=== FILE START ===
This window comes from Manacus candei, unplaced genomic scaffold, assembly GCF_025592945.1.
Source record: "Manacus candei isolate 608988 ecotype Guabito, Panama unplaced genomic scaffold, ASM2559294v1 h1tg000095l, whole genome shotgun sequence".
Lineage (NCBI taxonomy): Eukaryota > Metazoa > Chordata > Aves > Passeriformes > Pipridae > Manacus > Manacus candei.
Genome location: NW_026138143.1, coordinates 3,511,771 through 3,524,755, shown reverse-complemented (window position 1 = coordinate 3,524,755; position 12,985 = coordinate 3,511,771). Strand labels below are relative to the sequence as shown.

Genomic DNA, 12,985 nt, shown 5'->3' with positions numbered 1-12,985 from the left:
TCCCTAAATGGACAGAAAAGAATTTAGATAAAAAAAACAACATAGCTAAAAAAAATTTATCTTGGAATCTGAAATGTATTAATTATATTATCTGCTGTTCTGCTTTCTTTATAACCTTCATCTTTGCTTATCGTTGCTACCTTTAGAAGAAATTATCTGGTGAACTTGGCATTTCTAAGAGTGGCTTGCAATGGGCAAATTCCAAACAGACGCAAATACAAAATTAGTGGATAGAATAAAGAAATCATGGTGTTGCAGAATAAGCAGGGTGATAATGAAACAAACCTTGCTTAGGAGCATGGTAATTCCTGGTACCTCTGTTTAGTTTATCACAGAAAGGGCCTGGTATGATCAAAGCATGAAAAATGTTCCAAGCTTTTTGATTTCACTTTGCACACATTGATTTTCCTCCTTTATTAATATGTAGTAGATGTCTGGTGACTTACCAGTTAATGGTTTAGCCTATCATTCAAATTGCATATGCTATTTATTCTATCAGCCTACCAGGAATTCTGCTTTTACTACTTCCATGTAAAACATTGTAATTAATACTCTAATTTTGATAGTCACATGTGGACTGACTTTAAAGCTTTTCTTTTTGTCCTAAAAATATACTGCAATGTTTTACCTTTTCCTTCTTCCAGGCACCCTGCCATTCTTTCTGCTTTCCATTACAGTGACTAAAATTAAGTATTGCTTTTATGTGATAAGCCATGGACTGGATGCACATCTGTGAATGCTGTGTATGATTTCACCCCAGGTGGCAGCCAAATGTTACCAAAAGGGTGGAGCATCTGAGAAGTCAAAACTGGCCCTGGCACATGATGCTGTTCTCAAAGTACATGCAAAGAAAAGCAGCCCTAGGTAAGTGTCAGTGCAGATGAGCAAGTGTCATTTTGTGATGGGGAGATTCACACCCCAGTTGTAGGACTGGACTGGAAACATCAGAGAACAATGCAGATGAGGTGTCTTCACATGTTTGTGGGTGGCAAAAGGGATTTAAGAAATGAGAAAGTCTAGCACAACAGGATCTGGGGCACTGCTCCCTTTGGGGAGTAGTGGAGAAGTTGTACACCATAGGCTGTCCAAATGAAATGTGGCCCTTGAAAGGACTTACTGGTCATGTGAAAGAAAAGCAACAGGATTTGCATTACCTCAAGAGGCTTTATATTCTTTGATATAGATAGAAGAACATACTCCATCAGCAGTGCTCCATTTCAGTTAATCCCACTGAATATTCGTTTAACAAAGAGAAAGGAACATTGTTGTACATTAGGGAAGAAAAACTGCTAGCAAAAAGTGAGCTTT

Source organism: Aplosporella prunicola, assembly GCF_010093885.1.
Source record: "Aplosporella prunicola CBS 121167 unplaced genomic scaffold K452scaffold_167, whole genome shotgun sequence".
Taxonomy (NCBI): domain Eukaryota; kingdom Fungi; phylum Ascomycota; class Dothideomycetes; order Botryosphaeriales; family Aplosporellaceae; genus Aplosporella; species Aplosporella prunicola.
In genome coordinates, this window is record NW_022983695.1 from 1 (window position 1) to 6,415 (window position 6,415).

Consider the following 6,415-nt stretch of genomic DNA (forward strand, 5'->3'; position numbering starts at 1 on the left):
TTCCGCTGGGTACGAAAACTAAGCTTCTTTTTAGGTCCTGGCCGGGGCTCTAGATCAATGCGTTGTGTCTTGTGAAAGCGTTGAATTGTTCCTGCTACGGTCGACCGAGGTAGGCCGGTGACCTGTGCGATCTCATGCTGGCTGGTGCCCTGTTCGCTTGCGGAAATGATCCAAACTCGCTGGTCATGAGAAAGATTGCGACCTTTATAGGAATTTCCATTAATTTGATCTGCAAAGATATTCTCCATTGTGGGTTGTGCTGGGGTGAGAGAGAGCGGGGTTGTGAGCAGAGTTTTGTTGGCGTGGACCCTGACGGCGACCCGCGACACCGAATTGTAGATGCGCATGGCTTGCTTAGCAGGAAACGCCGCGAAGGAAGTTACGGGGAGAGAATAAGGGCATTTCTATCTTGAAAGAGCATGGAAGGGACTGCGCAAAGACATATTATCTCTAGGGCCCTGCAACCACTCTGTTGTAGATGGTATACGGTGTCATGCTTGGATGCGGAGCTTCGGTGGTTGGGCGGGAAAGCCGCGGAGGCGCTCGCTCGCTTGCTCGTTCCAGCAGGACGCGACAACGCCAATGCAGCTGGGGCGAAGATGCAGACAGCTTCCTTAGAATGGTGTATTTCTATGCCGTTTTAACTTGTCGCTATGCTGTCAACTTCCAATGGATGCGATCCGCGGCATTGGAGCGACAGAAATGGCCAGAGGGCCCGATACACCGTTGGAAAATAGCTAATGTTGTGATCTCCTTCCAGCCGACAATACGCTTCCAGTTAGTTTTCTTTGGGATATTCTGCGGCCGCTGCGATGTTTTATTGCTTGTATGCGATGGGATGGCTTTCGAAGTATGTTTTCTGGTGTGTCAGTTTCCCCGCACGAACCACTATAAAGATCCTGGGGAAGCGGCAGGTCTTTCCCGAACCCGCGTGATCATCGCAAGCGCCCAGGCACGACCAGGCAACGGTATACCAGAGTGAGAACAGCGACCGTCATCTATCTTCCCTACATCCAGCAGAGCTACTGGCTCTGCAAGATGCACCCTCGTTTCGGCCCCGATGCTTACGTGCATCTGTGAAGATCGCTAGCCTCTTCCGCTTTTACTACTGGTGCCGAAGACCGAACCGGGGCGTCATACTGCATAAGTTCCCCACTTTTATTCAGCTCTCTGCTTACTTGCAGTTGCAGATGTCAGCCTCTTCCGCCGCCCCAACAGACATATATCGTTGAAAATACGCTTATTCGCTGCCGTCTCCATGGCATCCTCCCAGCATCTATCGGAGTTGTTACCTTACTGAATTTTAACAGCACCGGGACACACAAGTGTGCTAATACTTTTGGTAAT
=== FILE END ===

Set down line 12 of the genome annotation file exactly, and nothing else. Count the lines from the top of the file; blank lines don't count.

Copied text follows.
TTCCGCTGGGTACGAAAACTAAGCTTCTTTTTAGGTCCTGGCCGGGGCTCTAGATCAATGCGTTGTGTCTTGTGAAAGCGTTGAATTGTTCCTGCTACGGTCGACCGAGGTAGGCCGGTGACCTGTGCGATCTCATGCTGGCTGGTGCCCTGTTCGCTTGCGGAAATGATCCAAACTCGCTGGTCATGAGAAAGATTGCGACCTTTATAGGAATTTCCATTAATTTGATCTGCAAAGATATTCTCCATTGTGGGTTGTGCTGGGGTGAGAGAGAGCGGGGTTGTGAGCAGAGTTTTGTTGGCGTGGACCCTGACGGCGACCCGCGACACCGAATTGTAGATGCGCATGGCTTGCTTAGCAGGAAACGCCGCGAAGGAAGTTACGGGGAGAGAATAAGGGCATTTCTATCTTGAAAGAGCATGGAAGGGACTGCGCAAAGACATATTATCTCTAGGGCCCTGCAACCACTCTGTTGTAGATGGTATACGGTGTCATGCTTGGATGCGGAGCTTCGGTGGTTGGGCGGGAAAGCCGCGGAGGCGCTCGCTCGCTTGCTCGTTCCAGCAGGACGCGACAACGCCAATGCAGCTGGGGCGAAGATGCAGACAGCTTCCTTAGAATGGTGTATTTCTATGCCGTTTTAACTTGTCGCTATGCTGTCAACTTCCAATGGATGCGATCCGCGGCATTGGAGCGACAGAAATGGCCAGAGGGCCCGATACACCGTTGGAAAATAGCTAATGTTGTGATCTCCTTCCAGCCGACAATACGCTTCCAGTTAGTTTTCTTTGGGATATTCTGCGGCCGCTGCGATGTTTTATTGCTTGTATGCGATGGGATGGCTTTCGAAGTATGTTTTCTGGTGTGTCAGTTTCCCCGCACGAACCACTATAAAGATCCTGGGGAAGCGGCAGGTCTTTCCCGAACCCGCGTGATCATCGCAAGCGCCCAGGCACGACCAGGCAACGGTATACCAGAGTGAGAACAGCGACCGTCATCTATCTTCCCTACATCCAGCAGAGCTACTGGCTCTGCAAGATGCACCCTCGTTTCGGCCCCGATGCTTACGTGCATCTGTGAAGATCGCTAGCCTCTTCCGCTTTTACTACTGGTGCCGAAGACCGAACCGGGGCGTCATACTGCATAAGTTCCCCACTTTTATTCAGCTCTCTGCTTACTTGCAGTTGCAGATGTCAGCCTCTTCCGCCGCCCCAACAGACATATATCGTTGAAAATACGCTTATTCGCTGCCGTCTCCATGGCATCCTCCCAGCATCTATCGGAGTTGTTACCTTACTGAATTTTAACAGCACCGGGACACACAAGTGTGCTAATACTTTTGGTAAT